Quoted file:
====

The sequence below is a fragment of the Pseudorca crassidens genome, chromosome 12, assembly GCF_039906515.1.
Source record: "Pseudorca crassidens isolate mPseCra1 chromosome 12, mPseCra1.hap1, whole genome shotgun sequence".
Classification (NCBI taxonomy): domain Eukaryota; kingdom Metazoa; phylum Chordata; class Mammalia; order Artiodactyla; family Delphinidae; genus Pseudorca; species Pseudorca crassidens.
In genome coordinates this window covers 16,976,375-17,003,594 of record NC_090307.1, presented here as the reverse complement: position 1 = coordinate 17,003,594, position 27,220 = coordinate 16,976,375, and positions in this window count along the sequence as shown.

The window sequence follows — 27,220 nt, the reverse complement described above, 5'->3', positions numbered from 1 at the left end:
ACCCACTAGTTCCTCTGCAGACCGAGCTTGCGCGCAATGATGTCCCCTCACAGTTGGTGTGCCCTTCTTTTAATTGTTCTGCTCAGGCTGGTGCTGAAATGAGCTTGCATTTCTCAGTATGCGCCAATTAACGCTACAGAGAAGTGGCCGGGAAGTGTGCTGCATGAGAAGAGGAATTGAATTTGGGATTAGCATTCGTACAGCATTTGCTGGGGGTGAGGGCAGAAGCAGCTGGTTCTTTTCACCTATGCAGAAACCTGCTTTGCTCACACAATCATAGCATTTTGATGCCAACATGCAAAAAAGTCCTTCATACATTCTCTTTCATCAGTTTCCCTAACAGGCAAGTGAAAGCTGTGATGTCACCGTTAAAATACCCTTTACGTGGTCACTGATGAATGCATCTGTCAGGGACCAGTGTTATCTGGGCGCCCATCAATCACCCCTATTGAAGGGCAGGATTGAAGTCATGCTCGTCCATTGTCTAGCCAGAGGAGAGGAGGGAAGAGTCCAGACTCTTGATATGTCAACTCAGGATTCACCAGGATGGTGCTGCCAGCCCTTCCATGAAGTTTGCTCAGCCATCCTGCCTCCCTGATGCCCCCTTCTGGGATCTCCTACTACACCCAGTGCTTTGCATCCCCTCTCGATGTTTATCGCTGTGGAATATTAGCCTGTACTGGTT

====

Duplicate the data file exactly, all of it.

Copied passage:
The sequence below is a fragment of the Pseudorca crassidens genome, chromosome 12, assembly GCF_039906515.1.
Source record: "Pseudorca crassidens isolate mPseCra1 chromosome 12, mPseCra1.hap1, whole genome shotgun sequence".
Classification (NCBI taxonomy): domain Eukaryota; kingdom Metazoa; phylum Chordata; class Mammalia; order Artiodactyla; family Delphinidae; genus Pseudorca; species Pseudorca crassidens.
In genome coordinates this window covers 16,976,375-17,003,594 of record NC_090307.1, presented here as the reverse complement: position 1 = coordinate 17,003,594, position 27,220 = coordinate 16,976,375, and positions in this window count along the sequence as shown.

The window sequence follows — 27,220 nt, the reverse complement described above, 5'->3', positions numbered from 1 at the left end:
ACCCACTAGTTCCTCTGCAGACCGAGCTTGCGCGCAATGATGTCCCCTCACAGTTGGTGTGCCCTTCTTTTAATTGTTCTGCTCAGGCTGGTGCTGAAATGAGCTTGCATTTCTCAGTATGCGCCAATTAACGCTACAGAGAAGTGGCCGGGAAGTGTGCTGCATGAGAAGAGGAATTGAATTTGGGATTAGCATTCGTACAGCATTTGCTGGGGGTGAGGGCAGAAGCAGCTGGTTCTTTTCACCTATGCAGAAACCTGCTTTGCTCACACAATCATAGCATTTTGATGCCAACATGCAAAAAAGTCCTTCATACATTCTCTTTCATCAGTTTCCCTAACAGGCAAGTGAAAGCTGTGATGTCACCGTTAAAATACCCTTTACGTGGTCACTGATGAATGCATCTGTCAGGGACCAGTGTTATCTGGGCGCCCATCAATCACCCCTATTGAAGGGCAGGATTGAAGTCATGCTCGTCCATTGTCTAGCCAGAGGAGAGGAGGGAAGAGTCCAGACTCTTGATATGTCAACTCAGGATTCACCAGGATGGTGCTGCCAGCCCTTCCATGAAGTTTGCTCAGCCATCCTGCCTCCCTGATGCCCCCTTCTGGGATCTCCTACTACACCCAGTGCTTTGCATCCCCTCTCGATGTTTATCGCTGTGGAATATTAGCCTGTACTGGTT